Leaders [as opposed to managers] are people who know how to do what is done by the people they lead. Leaders expose themselves to the inconvenience of proceeding in front of the troops.
Each age defines itself by its dominant scarcity. The age of agriculture arose when agriculture was less usual than hunting and gathering. The Industrial Age was notable when mass production was novel rather than routine. Industrialism's handmaiden, Capitalism, became our defining modality when there wasn't enough capital available to fund all the useful industrial possibilities. [...] But it's the 21st century [and] capital is free, Capitalism is passé.
Like any age, we're focused on the problem that we started with, not the one in front of us. Our economic problem is obvious: we don't know how to inspire and deploy the energy and skill of our work force, so instead, we're trying to put more money into the hands of the wealthy so they'll invest it in enterprises which will be better equipped to do more of what already isn't working.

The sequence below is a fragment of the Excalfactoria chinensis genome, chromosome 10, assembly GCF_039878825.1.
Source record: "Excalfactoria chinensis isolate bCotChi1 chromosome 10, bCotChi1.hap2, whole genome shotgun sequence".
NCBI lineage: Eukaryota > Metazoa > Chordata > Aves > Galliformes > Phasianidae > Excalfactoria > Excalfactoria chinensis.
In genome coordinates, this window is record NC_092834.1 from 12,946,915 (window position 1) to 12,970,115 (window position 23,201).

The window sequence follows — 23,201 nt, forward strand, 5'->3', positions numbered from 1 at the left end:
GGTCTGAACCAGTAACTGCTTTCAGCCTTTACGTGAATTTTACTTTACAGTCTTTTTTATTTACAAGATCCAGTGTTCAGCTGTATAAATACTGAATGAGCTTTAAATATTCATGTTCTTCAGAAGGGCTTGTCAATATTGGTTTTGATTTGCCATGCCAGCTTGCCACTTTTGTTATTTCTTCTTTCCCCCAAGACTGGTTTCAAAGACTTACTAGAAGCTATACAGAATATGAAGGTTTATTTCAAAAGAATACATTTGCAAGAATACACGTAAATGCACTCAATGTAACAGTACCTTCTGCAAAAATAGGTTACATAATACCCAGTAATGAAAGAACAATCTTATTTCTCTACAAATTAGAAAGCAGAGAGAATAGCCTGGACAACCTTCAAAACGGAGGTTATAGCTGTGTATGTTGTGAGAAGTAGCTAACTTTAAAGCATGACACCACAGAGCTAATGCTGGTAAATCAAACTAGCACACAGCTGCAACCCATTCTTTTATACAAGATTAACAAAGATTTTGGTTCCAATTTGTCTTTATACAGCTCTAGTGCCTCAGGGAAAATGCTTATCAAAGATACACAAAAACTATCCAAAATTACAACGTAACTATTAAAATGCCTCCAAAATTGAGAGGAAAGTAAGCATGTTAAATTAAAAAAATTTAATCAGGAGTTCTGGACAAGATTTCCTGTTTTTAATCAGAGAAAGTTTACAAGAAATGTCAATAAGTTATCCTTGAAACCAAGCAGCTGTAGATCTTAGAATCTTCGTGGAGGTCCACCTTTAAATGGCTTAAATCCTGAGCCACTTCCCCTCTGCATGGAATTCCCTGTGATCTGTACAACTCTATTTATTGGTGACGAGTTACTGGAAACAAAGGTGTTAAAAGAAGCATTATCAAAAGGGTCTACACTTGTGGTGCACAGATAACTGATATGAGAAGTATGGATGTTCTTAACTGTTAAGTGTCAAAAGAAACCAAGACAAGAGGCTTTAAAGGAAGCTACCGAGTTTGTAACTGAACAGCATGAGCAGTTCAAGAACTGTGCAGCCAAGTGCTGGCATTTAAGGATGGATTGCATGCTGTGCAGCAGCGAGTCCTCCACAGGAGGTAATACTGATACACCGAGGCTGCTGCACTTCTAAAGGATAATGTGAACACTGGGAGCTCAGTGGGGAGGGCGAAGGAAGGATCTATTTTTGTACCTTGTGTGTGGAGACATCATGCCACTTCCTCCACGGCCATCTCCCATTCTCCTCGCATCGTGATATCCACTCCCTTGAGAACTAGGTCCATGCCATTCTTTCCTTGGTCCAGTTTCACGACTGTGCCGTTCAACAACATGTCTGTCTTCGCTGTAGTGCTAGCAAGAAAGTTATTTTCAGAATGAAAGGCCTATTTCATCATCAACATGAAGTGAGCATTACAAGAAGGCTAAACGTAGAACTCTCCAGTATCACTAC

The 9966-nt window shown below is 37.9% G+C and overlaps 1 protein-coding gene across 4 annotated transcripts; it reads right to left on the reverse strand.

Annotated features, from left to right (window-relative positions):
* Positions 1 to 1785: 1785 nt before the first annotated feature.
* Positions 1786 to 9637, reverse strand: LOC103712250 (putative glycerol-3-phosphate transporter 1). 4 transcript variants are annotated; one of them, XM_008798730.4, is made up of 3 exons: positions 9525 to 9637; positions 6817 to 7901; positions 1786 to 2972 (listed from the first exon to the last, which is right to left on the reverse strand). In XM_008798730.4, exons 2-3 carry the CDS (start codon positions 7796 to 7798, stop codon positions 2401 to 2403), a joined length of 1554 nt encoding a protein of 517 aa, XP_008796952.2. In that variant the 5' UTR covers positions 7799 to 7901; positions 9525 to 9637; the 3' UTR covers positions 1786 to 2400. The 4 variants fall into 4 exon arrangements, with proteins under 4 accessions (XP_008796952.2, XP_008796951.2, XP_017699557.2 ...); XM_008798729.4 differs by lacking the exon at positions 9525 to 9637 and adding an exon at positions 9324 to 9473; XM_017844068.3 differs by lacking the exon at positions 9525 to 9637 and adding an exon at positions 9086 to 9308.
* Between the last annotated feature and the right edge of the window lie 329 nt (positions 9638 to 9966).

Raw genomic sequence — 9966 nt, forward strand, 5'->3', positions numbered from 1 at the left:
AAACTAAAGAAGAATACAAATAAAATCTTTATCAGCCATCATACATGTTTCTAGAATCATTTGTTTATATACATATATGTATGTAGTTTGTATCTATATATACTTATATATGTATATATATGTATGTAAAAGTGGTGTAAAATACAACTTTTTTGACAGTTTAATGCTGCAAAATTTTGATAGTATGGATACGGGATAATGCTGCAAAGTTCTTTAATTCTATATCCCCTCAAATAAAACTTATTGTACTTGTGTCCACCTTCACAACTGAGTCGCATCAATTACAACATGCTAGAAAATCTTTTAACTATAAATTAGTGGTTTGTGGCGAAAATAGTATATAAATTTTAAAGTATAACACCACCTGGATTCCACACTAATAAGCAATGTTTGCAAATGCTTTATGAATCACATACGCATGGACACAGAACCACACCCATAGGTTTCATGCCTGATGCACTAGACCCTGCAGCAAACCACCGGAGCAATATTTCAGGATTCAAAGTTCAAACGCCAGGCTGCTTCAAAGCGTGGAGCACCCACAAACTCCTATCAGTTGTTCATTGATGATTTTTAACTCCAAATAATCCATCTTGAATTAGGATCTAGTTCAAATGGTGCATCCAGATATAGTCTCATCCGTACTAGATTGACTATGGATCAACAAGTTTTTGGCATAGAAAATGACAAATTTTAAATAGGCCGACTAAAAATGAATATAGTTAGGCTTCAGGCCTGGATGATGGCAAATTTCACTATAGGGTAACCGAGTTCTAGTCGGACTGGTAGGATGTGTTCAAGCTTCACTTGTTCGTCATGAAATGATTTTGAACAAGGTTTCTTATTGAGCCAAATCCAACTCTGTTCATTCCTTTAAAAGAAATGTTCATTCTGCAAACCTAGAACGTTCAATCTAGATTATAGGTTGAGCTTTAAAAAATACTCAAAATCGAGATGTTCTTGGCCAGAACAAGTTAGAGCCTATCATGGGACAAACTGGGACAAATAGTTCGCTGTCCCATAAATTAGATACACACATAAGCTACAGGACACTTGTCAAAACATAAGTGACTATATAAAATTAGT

People are managed because they have a job, and holding that job is their profession. Productivity is something else.
I may not agree entirely, because I do think that people with new ideas need money to make them work in our society, and right now that money tends to come from other, richer people. Wanting to be richer is not an entirely bad impulse either. But thinking that capital markets are the only way to improve life looks more and more naïve as time goes on.